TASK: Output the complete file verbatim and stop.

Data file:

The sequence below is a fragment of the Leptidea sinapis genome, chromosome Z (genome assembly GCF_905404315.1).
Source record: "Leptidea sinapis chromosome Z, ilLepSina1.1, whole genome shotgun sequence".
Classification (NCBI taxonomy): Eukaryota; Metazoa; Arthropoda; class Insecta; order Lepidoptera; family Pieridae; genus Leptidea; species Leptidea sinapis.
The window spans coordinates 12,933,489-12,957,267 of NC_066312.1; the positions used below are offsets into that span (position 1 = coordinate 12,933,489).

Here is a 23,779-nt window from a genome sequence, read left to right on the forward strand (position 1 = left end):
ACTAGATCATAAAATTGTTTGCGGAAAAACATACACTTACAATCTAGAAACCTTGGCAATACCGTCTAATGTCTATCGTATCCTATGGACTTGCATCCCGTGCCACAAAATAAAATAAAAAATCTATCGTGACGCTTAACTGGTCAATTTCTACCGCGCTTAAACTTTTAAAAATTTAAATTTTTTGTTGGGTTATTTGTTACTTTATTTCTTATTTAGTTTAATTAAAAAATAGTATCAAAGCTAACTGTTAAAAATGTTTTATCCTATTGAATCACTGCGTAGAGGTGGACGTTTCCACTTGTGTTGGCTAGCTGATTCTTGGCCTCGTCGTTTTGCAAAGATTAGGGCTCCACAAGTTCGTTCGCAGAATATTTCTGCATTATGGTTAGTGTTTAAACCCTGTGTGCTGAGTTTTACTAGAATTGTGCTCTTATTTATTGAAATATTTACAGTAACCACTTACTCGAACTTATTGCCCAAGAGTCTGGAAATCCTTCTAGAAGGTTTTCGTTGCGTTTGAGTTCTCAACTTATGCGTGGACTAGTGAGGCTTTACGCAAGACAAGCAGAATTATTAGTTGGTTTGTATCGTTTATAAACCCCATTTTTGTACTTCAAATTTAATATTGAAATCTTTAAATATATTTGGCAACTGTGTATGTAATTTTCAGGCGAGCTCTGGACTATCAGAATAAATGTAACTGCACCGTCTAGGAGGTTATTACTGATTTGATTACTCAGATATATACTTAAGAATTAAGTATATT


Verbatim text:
The sequence below is a fragment of the Leptidea sinapis genome, chromosome Z (genome assembly GCF_905404315.1).
Source record: "Leptidea sinapis chromosome Z, ilLepSina1.1, whole genome shotgun sequence".
Classification (NCBI taxonomy): Eukaryota; Metazoa; Arthropoda; class Insecta; order Lepidoptera; family Pieridae; genus Leptidea; species Leptidea sinapis.
The window spans coordinates 12,933,489-12,957,267 of NC_066312.1; the positions used below are offsets into that span (position 1 = coordinate 12,933,489).

Here is a 23,779-nt window from a genome sequence, read left to right on the forward strand (position 1 = left end):
ACTAGATCATAAAATTGTTTGCGGAAAAACATACACTTACAATCTAGAAACCTTGGCAATACCGTCTAATGTCTATCGTATCCTATGGACTTGCATCCCGTGCCACAAAATAAAATAAAAAATCTATCGTGACGCTTAACTGGTCAATTTCTACCGCGCTTAAACTTTTAAAAATTTAAATTTTTTGTTGGGTTATTTGTTACTTTATTTCTTATTTAGTTTAATTAAAAAATAGTATCAAAGCTAACTGTTAAAAATGTTTTATCCTATTGAATCACTGCGTAGAGGTGGACGTTTCCACTTGTGTTGGCTAGCTGATTCTTGGCCTCGTCGTTTTGCAAAGATTAGGGCTCCACAAGTTCGTTCGCAGAATATTTCTGCATTATGGTTAGTGTTTAAACCCTGTGTGCTGAGTTTTACTAGAATTGTGCTCTTATTTATTGAAATATTTACAGTAACCACTTACTCGAACTTATTGCCCAAGAGTCTGGAAATCCTTCTAGAAGGTTTTCGTTGCGTTTGAGTTCTCAACTTATGCGTGGACTAGTGAGGCTTTACGCAAGACAAGCAGAATTATTAGTTGGTTTGTATCGTTTATAAACCCCATTTTTGTACTTCAAATTTAATATTGAAATCTTTAAATATATTTGGCAACTGTGTATGTAATTTTCAGGCGAGCTCTGGACTATCAGAATAAATGTAACTGCACCGTCTAGGAGGTTATTACTGATTTGATTACTCAGATATATACTTAAGAATTAAGTATATT